Sida tragiifolia

A. Gray

Boston J. Nat. Hist. 6: 164. 1850

Common names: Noseburn-leaf sida earleaf fanpetals
Selected by author to be illustrated
Treatment appears in FNA Volume 6. Treatment on page 318. Mentioned on page 312.
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Illustrator: Linny Heagy
Herbs or subshrubs, perennial, 0.5 m. Stems erect, minutely stellate-hairy, hairs 0.3–0.4 mm, sometimes also with staminal column hairy; style 8-branched. Schizocarps oblate, 5–6 mm diam., apically hairy; mericarps 8+, 3 mm, strongly reticulate laterally, apically dehiscent, apex 2-spined or not, spines to 1 mm, sometimes suppressed, apex hispid.

Phenology: Flowering spring–fall.
Habitat: Arid shrublands
Elevation: 500–1500 m


V6 584-distribution-map.jpg

Ariz., Tex., Mexico (Coahuila, Nuevo León, Tamaulipas).


Within the flora area, Sida tragiifolia is known in Graham, Pima, and Santa Cruz counties, Arizona, and in Brewster, Cameron, Hidalgo, and Presidio counties, Texas.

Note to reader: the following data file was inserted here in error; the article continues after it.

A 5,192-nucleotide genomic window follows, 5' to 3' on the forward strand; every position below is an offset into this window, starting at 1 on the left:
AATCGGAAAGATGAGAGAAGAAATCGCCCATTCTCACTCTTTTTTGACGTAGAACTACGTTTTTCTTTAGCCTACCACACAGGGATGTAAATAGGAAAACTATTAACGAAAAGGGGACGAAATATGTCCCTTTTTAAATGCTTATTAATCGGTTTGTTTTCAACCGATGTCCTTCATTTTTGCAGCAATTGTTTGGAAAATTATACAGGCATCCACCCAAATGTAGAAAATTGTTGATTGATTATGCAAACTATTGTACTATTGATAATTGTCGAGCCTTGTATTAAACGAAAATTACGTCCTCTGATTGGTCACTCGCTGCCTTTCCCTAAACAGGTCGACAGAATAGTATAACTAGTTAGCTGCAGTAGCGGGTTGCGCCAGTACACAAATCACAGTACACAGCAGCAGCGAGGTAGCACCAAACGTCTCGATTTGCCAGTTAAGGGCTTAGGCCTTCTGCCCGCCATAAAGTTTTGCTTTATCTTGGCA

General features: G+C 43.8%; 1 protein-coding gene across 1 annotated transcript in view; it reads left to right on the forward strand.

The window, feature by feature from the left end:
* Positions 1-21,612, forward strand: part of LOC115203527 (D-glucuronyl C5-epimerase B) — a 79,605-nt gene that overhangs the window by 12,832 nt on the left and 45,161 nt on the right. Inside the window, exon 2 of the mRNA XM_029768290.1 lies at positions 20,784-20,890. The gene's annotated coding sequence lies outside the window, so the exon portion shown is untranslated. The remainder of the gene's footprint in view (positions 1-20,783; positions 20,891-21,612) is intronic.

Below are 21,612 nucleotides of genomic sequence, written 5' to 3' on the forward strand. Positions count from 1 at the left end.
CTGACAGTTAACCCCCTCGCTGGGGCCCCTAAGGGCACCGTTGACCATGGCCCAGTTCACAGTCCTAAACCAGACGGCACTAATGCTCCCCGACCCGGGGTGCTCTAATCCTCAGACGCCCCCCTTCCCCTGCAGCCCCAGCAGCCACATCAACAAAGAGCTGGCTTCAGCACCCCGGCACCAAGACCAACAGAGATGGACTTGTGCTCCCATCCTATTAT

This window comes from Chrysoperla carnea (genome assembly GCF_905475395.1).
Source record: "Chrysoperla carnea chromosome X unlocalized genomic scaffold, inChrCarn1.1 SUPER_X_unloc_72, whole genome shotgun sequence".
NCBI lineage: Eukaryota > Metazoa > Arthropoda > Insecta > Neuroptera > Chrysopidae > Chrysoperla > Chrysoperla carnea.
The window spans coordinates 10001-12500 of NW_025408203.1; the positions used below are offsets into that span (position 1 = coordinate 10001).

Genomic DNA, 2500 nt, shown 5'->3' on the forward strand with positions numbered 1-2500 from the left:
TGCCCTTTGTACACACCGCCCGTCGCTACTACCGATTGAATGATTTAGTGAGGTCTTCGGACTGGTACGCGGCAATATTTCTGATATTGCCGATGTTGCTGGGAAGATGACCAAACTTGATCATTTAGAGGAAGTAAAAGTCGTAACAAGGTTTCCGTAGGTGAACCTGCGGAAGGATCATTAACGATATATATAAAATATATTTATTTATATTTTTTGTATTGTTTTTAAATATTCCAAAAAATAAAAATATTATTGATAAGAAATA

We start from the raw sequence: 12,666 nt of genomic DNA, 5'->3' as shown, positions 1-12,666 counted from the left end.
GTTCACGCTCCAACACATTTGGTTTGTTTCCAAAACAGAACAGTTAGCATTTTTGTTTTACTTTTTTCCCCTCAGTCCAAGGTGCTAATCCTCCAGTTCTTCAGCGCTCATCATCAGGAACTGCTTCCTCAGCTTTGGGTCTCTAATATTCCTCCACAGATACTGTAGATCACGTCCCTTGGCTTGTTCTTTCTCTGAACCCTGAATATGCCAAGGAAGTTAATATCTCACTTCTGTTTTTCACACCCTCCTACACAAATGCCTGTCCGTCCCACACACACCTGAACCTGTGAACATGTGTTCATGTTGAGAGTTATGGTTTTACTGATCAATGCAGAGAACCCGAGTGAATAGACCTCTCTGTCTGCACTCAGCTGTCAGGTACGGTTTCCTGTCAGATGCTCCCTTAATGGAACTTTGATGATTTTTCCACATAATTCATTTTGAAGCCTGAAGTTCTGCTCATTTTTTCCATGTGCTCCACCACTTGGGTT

Lower Taxa

No lower taxa listed.

Facts about "Sida tragiifolia"
AuthorPaul A. Fryxell† + and Steven R. Hill +
AuthorityA. Gray +
Common nameNoseburn-leaf sida + and earleaf fanpetals +
DistributionAriz. +, Tex. +, Mexico (Coahuila +, Nuevo León + and Tamaulipas). +
Elevation500–1500 m +
HabitatArid shrublands +
IllustratorLinny Heagy +
PhenologyFlowering spring–fall. +
Publication titleBoston J. Nat. Hist. +
Publication year1850 +
ReferenceNone +
Source xml grained fna xml/V6/V6 584.xml +
Special statusSelected by author to be illustrated +
SynonymsDictyocarpus +, Malvinda + and Pseudomalachra +
Taxon familyMalvaceae +
Taxon nameSida tragiifolia +
Taxon parentSida +
Taxon rankspecies +
VolumeVolume 6 +